Hell and Sin
But now that you have been freed from sin and enslaved to God, the advantage you get is sanctification. The end is eternal life. Romans 6:22
The concept of hell that I carried with me from childhood was one of eternal punishment and misery. Humans were sent to hell for reasons that were not clear to me, but I understood it had to do with sin. Our sins were the bad things we did, but it was equally unclear how bad our sins could be, how often we could sin, if some sins were worse than others, and how we could know our sins had been forgiven. Getting sent to hell was a fate worse than a death of annihilation because there was no hope of getting out, and the punishment and torture lasted forever. I believe the typical questions raised about hell and sin are indicative of our collective misunderstanding of both.
First and foremost, the contemporary image of hell is completely inconsistent with the God portrayed in the Bible. Unfortunately, many churches stake their fortunes on our fear of going to that hell because of our unforgiven sin. Although the God portrayed in the Bible seemingly doled out strong punishments on a regular basis, that same God also always offered healing, redemption, and a path back into the fold. Interestingly, the very churches that lord the threat of hell over their parishioners often seem to downplay the redemption side, which God always offers without condition or price.
At its core, sin is that which separates – separates us from God and others. Whatever we do that drives or perpetuates a wedge between us and anyone else is sin. If I say something hurtful about you, I have sinned against you. If you steal something of mine, you have sinned against me. The so-called original sin, found in Genesis 3, occurred when Adam and Eve disobeyed God’s command not to eat the fruit of the tree of the knowledge of good and evil. That sin, according to the allegorical story, got them kicked out of the Garden of Eden, separating them from God. It is the story of our earthly embodiment – that for a time, the part of us in eternal union with God takes on earthly form where God can only be known indirectly, through faith. We experience the knowledge of good and evil on earth, but we lose the conscious communion with God we had in the Garden. It is not a punishment so much as it is the nature of physical embodiment.
Our human condition is that we all sin. It is as natural to us as breathing, because sin results from self-centeredness. A large part of what makes us human is our self-centeredness, our perception of our self, separate and apart from others. It is both a blessing and a curse. Jesus summarized the law and commandments by telling us to (1) love God and (2) love others as we love ourselves. He didn’t say not to love ourselves but to extend that same love to others. Our mission in our embodied state is to find our way back to conscious union with God and others despite the appearances of separation that are inherent to our material existence. To love someone is to put ourselves back into a state of union or oneness with them. We do no harm to those we truly love because we understand that in our unity, harming others ultimately harms us.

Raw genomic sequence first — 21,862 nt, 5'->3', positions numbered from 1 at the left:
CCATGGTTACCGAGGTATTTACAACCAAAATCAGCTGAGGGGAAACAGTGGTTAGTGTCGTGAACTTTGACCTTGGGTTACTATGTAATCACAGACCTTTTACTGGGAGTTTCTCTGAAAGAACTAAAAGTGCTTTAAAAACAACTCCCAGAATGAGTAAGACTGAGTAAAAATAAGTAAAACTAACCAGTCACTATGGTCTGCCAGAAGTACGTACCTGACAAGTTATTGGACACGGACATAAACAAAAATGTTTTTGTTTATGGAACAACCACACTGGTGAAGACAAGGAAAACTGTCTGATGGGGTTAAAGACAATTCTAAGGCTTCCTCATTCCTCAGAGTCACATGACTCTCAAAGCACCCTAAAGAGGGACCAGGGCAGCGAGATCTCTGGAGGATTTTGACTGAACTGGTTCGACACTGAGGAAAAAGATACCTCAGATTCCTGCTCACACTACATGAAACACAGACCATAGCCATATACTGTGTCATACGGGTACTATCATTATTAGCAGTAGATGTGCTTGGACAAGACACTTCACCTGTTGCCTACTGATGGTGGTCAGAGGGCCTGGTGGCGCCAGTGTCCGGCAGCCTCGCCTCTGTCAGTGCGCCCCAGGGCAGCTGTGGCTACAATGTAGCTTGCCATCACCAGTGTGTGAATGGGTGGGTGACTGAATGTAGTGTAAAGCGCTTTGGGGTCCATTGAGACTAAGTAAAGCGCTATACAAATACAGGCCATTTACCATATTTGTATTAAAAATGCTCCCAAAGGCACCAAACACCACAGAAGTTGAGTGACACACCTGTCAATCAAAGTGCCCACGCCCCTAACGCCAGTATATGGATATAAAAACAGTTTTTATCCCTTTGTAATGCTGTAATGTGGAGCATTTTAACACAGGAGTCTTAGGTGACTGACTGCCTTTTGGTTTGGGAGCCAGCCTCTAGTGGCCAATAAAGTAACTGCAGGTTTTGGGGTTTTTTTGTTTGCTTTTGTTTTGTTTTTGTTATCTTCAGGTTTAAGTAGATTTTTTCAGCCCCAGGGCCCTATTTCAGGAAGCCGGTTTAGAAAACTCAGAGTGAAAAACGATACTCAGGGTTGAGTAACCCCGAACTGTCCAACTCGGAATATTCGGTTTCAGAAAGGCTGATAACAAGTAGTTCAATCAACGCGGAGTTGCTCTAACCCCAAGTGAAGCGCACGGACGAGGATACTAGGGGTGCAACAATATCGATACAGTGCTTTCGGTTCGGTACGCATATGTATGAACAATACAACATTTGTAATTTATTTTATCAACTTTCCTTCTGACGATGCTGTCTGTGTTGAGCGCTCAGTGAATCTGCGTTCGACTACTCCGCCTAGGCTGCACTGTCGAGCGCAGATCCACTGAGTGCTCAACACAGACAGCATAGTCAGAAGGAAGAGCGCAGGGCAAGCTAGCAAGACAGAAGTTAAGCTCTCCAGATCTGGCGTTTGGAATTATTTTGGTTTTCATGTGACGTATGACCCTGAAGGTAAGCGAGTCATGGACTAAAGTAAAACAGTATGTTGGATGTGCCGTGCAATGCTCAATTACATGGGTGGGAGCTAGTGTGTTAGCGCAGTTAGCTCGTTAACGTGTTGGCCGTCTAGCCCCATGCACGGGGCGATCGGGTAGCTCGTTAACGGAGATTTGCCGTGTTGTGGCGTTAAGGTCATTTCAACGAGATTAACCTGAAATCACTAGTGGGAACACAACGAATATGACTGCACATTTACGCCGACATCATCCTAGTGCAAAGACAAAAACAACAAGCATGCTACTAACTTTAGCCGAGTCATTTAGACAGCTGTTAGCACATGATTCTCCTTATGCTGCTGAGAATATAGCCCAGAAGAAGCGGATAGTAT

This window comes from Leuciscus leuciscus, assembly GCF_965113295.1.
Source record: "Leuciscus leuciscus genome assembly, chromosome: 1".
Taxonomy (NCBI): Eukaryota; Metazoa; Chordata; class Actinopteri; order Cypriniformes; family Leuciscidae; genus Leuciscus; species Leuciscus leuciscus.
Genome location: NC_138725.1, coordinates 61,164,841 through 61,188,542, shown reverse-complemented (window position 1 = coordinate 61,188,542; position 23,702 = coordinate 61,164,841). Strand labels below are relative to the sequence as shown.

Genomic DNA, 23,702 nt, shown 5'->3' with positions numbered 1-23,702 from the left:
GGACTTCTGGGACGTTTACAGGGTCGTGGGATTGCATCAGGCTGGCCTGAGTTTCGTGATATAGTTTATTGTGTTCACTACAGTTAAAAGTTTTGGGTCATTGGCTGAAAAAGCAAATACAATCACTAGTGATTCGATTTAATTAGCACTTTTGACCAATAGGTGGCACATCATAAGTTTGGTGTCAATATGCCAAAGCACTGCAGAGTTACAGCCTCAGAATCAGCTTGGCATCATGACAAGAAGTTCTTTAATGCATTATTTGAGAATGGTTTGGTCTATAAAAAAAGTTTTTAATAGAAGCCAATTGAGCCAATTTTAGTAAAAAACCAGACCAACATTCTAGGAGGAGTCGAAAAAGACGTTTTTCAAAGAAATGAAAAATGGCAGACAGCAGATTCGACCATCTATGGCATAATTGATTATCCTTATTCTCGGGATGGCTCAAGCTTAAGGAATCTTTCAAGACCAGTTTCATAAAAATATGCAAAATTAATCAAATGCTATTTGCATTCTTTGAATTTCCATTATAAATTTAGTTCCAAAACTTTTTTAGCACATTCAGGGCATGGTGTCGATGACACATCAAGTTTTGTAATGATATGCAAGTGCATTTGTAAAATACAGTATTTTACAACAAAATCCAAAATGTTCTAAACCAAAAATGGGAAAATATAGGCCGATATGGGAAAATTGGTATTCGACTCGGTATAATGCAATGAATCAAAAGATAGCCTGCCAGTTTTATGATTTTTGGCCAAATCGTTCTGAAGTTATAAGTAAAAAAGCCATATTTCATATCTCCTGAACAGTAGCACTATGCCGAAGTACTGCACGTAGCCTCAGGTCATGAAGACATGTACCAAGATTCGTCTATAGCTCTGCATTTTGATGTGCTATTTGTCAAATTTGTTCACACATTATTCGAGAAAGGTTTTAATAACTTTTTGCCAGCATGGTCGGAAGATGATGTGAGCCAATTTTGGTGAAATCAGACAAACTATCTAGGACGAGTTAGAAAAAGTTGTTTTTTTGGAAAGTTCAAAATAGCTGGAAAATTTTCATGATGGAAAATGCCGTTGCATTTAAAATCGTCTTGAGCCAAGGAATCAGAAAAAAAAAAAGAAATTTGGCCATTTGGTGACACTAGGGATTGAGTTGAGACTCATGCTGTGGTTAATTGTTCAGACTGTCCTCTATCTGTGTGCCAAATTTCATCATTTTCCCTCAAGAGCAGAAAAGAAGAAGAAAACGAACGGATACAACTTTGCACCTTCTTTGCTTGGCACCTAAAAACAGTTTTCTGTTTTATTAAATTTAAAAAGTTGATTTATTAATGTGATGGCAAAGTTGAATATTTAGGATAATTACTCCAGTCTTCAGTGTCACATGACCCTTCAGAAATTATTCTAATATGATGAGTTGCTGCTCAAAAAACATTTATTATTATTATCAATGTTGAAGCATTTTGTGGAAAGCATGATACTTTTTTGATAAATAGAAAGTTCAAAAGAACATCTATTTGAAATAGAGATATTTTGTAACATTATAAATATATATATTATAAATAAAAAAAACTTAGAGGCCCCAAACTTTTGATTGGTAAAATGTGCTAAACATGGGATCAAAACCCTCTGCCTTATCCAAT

God does not punish us for our sins; our sins punish us for our sins. It’s the law of reaping and sowing. We harvest the seeds we have planted. When we plant seeds of separation and self-interest, we reap isolation and loneliness. It cannot be otherwise. When we plant seeds of unity and harmony, we reap conscious oneness and love with and from others. As long as we continue the very human tendency to consider ourselves special, better than, and set apart from others, we find ourselves in hell, in the sense that we feel alone, insecure, and unappreciated. True, we may be physically near to many others, but we are just as isolated as if we had been cast into the outer darkness, fallen into the Pit, or thrown onto the trash heap of Gehenna.
Hell is a present state. It may also be a future state since our lives and at least some of what we are dealing with on earth will likely follow us after our death. But it is never a permanent state because God is forever reaching out to us, inviting us to reunite. The antidote to sin is reunification. It is also the exit from hell.
This is the 14th in the series of Life Notes titled, If I Should Die Before I Wake. I invite your thoughts, insights, and feedback via email at firstname.lastname@example.org, or through my website, www.ContemplatingGrace.com. At the website, you can also sign up to have these reflections delivered to your Inbox every Thursday morning, if you are not receiving them in another manner.
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